Asked Saturday night how his team could improve upon its performance from a season ago, Celtics coach Doc Rivers didn’t even hesitate.
“We can win Game 7,” said Rivers. “We can rebound, we were awful during the regular season; We turned the ball over during the regular season. And we didn’t win enough home games.”
But when Rivers compares the championship season of 2008 with last year’s campaign, which came six minutes shy of another title, he sees one glaring difference: an inside-outside attack.
“You’ll see more [of a post game this season],” said Rivers. “Two years ago we were a post team, an inside-outside team. We basically had to abandon that, based on who we were and our health.”
With a revamped roster and improved health, the Celtics are hellbent on returning to that inside-outside game. To prove that point, Boston has attempted to post up just about everyone on their roster this preseason, including point guard Rajon Rondo.
“We worked on it last year, but we never had the confidence to do it,” said Rivers. “What makes it effective is that you have to guard him there, you can’t back off there. When he’s guarded, he becomes a straight scorer, but an even better passer.”
And it’s worked. The Celtics first went to Rondo in the post when utilizing a lineup that included Delonte West in the backcourt, allowing a second ball-handler to feed Rondo on the blocks. From there, Rondo is using his deceptive power and his well-documented speed to work against defenders, even if they’re bigger than he is. Rondo also is able to make short passes to cutters, generating high-percentage offense.
But, really, Rondo?
“We’re posting everybody, even Rondo,” said Rivers. “We told them on the first day [of training camp], ‘We've got to get back to being an in-and-out team.’ We want to run and get easy baskets, but we also want to look early to post. [Friday vs. Toronto], [Kevin Garnett] had five of them where he sprinted down the floor, beat everybody, and got into the deep post. Last year he was the last guy down the floor, dragging his leg. So we did what we had to do [last season].
“It’s nice, it allows you to stop runs. When you have a post team and teams are on an 8-0 run, you can call timeout and usually you get something out of that. When you don’t have that, you have to hope you’re making shots.”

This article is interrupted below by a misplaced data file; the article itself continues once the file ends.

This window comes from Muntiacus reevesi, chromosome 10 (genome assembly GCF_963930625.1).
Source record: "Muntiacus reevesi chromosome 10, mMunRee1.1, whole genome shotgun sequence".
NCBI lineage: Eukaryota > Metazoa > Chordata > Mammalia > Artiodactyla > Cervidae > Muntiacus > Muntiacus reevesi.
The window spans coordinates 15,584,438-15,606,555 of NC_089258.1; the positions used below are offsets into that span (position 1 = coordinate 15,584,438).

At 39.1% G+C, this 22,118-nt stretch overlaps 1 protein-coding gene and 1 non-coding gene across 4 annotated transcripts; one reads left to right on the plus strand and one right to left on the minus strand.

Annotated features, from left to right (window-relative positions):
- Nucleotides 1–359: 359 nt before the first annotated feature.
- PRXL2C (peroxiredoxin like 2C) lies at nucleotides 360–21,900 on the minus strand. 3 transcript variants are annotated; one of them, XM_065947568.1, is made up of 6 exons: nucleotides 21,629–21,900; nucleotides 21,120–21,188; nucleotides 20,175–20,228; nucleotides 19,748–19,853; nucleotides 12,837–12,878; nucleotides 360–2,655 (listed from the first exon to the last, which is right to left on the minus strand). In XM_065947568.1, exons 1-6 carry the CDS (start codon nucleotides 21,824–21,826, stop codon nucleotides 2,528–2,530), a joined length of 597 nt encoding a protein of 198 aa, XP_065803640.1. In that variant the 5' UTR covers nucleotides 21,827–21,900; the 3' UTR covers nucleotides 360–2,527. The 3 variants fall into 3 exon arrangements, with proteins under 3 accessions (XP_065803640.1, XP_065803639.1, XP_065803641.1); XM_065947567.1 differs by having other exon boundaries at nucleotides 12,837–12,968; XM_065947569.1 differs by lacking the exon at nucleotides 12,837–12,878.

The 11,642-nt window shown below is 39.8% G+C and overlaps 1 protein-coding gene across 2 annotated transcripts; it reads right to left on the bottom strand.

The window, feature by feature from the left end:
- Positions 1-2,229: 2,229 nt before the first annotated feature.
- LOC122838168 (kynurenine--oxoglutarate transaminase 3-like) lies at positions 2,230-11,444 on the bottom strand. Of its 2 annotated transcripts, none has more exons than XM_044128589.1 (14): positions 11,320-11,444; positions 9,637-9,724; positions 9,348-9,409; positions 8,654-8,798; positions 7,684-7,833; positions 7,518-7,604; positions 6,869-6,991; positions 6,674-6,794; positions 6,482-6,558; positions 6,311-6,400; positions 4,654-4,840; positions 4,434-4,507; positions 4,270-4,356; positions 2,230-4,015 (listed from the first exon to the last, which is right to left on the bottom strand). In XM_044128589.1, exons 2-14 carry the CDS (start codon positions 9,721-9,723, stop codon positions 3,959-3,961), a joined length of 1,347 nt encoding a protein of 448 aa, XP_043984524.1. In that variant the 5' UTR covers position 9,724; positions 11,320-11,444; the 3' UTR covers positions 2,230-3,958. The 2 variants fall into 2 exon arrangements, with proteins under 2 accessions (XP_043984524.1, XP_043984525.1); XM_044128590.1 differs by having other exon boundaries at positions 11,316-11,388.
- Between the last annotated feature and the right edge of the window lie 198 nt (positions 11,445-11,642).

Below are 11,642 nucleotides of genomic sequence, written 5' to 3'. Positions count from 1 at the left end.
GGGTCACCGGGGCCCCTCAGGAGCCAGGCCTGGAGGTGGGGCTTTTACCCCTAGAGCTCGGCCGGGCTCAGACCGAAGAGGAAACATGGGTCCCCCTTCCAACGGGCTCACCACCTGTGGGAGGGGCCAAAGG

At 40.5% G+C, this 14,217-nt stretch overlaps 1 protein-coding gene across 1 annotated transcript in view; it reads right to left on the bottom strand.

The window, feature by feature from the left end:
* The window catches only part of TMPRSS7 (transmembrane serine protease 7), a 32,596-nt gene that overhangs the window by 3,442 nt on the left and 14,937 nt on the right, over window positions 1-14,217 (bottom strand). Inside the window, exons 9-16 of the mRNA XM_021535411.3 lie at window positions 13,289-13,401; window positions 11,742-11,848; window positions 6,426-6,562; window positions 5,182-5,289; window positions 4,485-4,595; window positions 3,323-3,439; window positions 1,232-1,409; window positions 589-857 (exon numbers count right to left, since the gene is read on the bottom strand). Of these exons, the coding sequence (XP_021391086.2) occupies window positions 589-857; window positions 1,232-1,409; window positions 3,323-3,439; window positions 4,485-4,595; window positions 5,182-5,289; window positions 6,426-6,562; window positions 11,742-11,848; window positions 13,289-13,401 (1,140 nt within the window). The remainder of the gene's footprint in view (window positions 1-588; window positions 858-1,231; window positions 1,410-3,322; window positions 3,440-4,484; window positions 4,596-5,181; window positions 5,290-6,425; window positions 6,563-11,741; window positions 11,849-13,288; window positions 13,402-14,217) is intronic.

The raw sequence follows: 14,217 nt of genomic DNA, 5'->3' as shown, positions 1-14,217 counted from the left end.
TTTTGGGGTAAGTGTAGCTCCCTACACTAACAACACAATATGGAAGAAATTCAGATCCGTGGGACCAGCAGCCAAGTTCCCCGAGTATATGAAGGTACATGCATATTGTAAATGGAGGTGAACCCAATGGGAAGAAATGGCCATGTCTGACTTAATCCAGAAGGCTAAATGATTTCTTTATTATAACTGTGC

Which is something the Celtics couldn’t always do last season. When the offense struggled, particularly the second team, Boston lacked a go-to option to generate an easy bucket or a trip to the foul line.
The addition of Shaquille O’Neal alone should ease some of those post concerns. The Celtics have already seen the appeal of just lobbing the ball to O’Neal near the hoop and letting him go to work.
Maybe most encouraging is the reemergence of Garnett in the post. In 2008, he attempted 5.7 shots per game within 10 feet of the basket, completing 73 percent of his shots near the rim. Last year, Garnett attempted 4.9 shots per game within 10 feet, and his field goal percentage near the rim dropped to 65.2 percent.
Rivers has raved about the renewed confidence Garnett has in that leg and how he’s demanded the ball in the post, unlike last season when he shied away. Rivers also noted how even Paul Pierce was skittish to return to the post because of his variety of injuries a year ago.
“Paul was injured too, and we forget that Paul missed a big chunk of time and it took a long time for him to get back to health,” said Rivers. “When you have injuries, guys try to stay outside. That hurt him. You look at some of his bigger games in the playoffs, we didn’t have a post presence. It’s a difficult way to play and win.”
Some say the Celtics overcame that deficiency to come within a half-quarter of a title. But Rivers doesn’t buy it. The team didn’t walk out of the Staples Center with another title, so the coach says it's time to get back to the championship ways of 2008.